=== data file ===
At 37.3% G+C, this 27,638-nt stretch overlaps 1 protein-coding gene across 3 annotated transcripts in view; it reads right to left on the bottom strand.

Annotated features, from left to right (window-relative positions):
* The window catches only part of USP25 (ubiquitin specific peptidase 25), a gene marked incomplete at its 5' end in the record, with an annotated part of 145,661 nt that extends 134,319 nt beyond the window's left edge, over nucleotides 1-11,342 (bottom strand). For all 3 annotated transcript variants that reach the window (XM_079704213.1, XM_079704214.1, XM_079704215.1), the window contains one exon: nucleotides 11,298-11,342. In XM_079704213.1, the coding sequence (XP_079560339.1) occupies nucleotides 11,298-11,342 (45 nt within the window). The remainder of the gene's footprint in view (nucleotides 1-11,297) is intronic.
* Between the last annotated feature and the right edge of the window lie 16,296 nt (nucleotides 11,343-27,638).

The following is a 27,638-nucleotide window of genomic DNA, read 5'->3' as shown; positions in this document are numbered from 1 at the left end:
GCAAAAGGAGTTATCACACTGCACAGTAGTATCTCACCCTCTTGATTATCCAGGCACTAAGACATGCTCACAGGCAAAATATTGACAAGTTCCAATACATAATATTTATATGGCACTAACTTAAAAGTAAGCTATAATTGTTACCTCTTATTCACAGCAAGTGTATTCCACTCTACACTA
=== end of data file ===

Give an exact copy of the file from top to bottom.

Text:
At 37.3% G+C, this 27,638-nt stretch overlaps 1 protein-coding gene across 3 annotated transcripts in view; it reads right to left on the bottom strand.

Annotated features, from left to right (window-relative positions):
* The window catches only part of USP25 (ubiquitin specific peptidase 25), a gene marked incomplete at its 5' end in the record, with an annotated part of 145,661 nt that extends 134,319 nt beyond the window's left edge, over nucleotides 1-11,342 (bottom strand). For all 3 annotated transcript variants that reach the window (XM_079704213.1, XM_079704214.1, XM_079704215.1), the window contains one exon: nucleotides 11,298-11,342. In XM_079704213.1, the coding sequence (XP_079560339.1) occupies nucleotides 11,298-11,342 (45 nt within the window). The remainder of the gene's footprint in view (nucleotides 1-11,297) is intronic.
* Between the last annotated feature and the right edge of the window lie 16,296 nt (nucleotides 11,343-27,638).

The following is a 27,638-nucleotide window of genomic DNA, read 5'->3' as shown; positions in this document are numbered from 1 at the left end:
GCAAAAGGAGTTATCACACTGCACAGTAGTATCTCACCCTCTTGATTATCCAGGCACTAAGACATGCTCACAGGCAAAATATTGACAAGTTCCAATACATAATATTTATATGGCACTAACTTAAAAGTAAGCTATAATTGTTACCTCTTATTCACAGCAAGTGTATTCCACTCTACACTA